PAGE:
186466 Psychological distress in HIV-affected persons self-enrolling in HIV-related mental health care

Monday, October 27, 2008: 11:30 AM

Andreia Alexander , Applied Health Science, Indiana University, Bloomington, IN
Enbal Shacham, PhD , Department of Psychiatry, Washington University, St. Louis, MO
Tania B. Basta, PhD, MPH , School of Health Sciences, Ohio University, Athens, OH
Michael Reece, PhD, MPH , Center for Sexual Health Promotion, Indiana University, Bloomington, IN
BACKGROUND: A large body of HIV and mental health research has focused on individuals with HIV. However, many seronegative individuals are affected by HIV as well (i.e., partners, family members, children, and caregivers). The purpose of this study was to explore psychological distress symptoms experienced by HIV-affected persons.

METHODS: Data were collected from 206 HIV-affected persons who self-enrolled into mental health care at an HIV/AIDS community based mental health clinic. Univariate tests were conducted to explore the differences in symptoms of psychological distress 1) among affected individuals and individuals living with HIV, and 2) among affected individuals and the normative sample for the Brief Symptom Inventory (BSI).

RESULTS: This sample presented with moderate levels of psychological distress across all ten dimensions of the BSI. In comparison with the normative sample, this sample showed significantly lower levels of psychological distress across two dimensions: depression (p < .05) and anxiety (p < .05). Symptoms of paranoid ideation (p < .05), however, were significantly higher compared to the normative sample. There were no significant differences across all ten dimensions when this sample was compared to the HIV-infected sample.

DISCUSSION: It is evident that HIV-affected persons experience moderate levels of psychological distress. Since HIV-affected and infected persons are closely connected, their psychological health may have an effect on the psychological health of the HIV-infected person as well. Thus, these findings provide public health professionals with additional considerations that may increase the effectiveness of their efforts when dealing with issues that face these populations.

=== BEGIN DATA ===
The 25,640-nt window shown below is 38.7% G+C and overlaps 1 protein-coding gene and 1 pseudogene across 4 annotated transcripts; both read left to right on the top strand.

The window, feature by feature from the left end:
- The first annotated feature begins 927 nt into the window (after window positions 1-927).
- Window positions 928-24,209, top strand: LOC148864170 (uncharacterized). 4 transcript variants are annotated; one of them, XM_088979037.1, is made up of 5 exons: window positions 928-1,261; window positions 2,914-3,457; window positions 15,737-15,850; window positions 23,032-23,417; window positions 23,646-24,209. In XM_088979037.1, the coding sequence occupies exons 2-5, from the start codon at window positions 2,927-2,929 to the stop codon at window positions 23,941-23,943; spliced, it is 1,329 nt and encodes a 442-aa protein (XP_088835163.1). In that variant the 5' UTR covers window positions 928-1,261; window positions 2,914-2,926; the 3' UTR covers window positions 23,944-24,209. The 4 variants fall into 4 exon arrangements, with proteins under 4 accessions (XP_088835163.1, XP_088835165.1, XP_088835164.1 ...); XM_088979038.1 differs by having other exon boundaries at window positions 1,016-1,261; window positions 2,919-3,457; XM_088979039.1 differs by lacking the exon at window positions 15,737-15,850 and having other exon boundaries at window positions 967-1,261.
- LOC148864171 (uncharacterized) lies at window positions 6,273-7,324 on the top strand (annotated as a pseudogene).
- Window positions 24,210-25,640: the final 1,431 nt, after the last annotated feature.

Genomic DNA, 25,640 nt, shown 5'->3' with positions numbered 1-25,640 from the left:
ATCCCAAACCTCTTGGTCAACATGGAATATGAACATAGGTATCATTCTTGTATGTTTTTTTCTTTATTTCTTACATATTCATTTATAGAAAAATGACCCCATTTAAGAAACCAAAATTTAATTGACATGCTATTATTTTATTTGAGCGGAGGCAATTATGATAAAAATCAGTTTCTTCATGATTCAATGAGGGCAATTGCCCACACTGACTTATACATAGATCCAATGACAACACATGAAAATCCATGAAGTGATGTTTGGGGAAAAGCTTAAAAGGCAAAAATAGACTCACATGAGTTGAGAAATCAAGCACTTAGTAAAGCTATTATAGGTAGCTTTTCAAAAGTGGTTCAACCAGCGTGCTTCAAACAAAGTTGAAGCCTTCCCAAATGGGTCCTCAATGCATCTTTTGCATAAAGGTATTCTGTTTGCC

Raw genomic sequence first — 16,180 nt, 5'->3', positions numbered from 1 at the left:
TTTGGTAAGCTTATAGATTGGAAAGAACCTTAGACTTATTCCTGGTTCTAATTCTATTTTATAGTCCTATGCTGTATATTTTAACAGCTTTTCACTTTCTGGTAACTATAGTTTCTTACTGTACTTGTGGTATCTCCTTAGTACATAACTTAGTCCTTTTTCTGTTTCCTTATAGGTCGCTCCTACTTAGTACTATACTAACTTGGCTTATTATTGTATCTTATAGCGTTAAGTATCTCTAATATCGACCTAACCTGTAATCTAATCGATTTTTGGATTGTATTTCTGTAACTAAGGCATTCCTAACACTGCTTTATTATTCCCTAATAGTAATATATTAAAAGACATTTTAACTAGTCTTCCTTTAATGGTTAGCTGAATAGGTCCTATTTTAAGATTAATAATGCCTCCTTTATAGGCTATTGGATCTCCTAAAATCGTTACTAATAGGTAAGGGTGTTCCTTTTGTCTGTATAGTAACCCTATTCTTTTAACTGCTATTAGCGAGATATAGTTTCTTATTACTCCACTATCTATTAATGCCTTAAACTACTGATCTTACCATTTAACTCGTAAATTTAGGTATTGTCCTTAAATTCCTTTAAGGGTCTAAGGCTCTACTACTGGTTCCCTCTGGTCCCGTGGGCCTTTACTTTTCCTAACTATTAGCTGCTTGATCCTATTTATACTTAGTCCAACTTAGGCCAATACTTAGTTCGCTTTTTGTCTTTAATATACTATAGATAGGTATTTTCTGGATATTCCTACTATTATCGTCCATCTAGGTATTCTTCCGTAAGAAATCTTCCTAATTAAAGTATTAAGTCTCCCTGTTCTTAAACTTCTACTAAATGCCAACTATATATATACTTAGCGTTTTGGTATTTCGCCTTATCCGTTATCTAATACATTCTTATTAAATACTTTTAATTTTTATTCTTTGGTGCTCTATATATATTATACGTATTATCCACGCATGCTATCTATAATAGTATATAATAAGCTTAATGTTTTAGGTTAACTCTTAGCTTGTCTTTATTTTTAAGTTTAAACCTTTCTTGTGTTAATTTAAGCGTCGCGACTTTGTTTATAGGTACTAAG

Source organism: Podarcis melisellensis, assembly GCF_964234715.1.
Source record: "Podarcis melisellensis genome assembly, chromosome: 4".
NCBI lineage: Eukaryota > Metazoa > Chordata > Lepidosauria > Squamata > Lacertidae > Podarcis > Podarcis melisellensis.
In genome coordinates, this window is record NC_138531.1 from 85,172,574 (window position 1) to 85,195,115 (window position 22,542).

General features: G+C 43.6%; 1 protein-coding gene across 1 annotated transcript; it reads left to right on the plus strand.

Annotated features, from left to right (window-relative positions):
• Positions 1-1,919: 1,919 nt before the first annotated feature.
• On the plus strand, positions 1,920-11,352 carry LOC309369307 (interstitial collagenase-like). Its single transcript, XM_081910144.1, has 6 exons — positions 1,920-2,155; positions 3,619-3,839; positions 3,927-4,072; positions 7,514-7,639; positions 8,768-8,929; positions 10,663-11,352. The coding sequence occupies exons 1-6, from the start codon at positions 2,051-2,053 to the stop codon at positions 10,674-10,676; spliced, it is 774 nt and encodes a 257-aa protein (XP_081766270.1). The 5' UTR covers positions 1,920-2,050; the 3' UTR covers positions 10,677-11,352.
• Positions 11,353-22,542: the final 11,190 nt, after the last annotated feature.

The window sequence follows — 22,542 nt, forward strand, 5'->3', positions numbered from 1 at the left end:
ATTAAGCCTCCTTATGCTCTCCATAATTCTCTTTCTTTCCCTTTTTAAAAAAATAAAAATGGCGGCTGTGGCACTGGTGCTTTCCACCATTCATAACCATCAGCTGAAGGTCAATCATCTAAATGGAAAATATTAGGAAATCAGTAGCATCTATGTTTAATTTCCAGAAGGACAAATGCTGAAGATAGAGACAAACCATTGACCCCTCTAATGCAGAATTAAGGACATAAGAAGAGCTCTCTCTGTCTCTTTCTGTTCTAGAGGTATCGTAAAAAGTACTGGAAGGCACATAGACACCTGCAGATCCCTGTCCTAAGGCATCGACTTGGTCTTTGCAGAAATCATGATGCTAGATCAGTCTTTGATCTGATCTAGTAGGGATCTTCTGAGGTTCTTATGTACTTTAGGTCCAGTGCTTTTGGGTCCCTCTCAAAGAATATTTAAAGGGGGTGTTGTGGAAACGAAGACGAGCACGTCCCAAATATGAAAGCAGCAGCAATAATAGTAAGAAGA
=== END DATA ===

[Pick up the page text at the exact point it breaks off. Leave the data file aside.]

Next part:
Learning Objectives:
1.Identify symptoms of psychological distress faced by seronegative individuals affected by HIV. 2.Discuss the importance of including affected seronegative individuals in HIV/AIDS mental health treatment programs. 3.Compare levels of psychological distress between seronegative and seropositive individuals seeking HIV-related mental health care.

Presenting author's disclosure statement:

Qualified on the content I am responsible for because: I have a Master of Public Health degree, and I am currently working on a PhD in Health Behavior that focuses on HIV and sexual health. I have worked with the mental health clinic from which the data for this presentation came for the past two years.
Any relevant financial relationships? No

I agree to comply with the American Public Health Association Conflict of Interest and Commercial Support Guidelines, and to disclose to the participants any off-label or experimental uses of a commercial product or service discussed in my presentation.